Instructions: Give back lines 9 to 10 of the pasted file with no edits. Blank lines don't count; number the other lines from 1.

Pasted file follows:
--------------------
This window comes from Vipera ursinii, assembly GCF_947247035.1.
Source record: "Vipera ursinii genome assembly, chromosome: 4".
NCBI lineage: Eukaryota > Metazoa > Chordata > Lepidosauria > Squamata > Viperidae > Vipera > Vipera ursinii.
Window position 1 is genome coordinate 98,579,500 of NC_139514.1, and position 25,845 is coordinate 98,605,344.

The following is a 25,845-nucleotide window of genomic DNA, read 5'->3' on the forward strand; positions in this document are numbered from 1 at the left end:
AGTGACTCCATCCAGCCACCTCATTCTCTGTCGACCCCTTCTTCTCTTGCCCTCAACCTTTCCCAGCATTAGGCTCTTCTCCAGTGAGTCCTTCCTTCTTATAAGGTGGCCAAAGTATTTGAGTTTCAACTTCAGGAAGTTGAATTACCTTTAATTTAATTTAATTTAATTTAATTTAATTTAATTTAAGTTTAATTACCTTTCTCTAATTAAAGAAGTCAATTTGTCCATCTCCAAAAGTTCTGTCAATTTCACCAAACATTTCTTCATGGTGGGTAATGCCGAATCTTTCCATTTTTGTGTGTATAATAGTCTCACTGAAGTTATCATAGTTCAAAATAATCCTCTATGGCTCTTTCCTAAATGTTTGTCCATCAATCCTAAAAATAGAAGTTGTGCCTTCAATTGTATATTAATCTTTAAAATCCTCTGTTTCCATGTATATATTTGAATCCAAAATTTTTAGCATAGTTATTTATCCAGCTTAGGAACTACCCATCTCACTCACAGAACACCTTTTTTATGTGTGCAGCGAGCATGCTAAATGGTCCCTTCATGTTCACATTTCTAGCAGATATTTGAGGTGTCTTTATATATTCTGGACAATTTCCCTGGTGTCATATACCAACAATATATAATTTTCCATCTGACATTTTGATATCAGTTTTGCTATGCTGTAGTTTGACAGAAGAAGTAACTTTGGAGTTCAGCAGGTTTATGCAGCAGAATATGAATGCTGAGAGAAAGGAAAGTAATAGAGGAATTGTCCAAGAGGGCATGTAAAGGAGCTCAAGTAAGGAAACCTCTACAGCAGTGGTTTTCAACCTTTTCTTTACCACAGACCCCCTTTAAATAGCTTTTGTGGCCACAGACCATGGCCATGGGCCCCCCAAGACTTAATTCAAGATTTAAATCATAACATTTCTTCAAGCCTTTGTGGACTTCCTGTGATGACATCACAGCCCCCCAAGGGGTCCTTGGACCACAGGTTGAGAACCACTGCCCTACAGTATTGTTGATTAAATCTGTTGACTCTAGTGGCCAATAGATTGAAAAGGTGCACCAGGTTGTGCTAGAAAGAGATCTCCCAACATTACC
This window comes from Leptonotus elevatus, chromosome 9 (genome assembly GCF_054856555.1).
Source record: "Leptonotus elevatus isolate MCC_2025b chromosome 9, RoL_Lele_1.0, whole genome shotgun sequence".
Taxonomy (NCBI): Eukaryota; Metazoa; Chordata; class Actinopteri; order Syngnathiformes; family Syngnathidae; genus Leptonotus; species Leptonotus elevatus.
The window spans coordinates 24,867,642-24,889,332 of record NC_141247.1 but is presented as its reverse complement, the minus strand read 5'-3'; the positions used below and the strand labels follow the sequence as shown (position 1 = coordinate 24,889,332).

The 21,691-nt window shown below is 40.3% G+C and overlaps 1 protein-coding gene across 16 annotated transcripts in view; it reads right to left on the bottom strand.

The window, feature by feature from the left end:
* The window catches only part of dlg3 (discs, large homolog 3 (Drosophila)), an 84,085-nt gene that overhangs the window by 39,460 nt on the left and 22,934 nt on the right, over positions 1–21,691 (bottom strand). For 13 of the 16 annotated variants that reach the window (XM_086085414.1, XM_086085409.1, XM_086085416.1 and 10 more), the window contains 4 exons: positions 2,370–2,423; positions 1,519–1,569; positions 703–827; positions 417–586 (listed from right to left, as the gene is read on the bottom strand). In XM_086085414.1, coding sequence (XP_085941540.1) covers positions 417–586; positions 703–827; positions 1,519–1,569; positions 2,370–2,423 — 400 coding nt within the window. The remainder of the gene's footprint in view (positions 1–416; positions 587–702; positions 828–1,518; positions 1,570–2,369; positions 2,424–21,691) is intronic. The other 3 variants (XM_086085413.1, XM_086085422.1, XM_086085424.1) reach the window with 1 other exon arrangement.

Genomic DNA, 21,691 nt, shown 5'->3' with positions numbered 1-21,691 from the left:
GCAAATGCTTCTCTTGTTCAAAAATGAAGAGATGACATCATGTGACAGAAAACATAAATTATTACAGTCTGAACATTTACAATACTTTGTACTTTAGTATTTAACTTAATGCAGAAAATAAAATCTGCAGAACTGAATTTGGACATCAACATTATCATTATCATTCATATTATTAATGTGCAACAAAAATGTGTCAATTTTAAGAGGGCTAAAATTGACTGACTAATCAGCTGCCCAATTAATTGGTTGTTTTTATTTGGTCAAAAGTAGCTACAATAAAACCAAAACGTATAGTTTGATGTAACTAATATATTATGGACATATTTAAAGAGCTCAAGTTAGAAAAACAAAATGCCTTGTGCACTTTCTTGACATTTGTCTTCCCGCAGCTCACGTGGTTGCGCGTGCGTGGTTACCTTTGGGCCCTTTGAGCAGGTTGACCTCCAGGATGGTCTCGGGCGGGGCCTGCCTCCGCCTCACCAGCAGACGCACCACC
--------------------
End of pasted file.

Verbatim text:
Taxonomy (NCBI): Eukaryota; Metazoa; Chordata; class Actinopteri; order Syngnathiformes; family Syngnathidae; genus Leptonotus; species Leptonotus elevatus.
The window spans coordinates 24,867,642-24,889,332 of record NC_141247.1 but is presented as its reverse complement, the minus strand read 5'-3'; the positions used below and the strand labels follow the sequence as shown (position 1 = coordinate 24,889,332).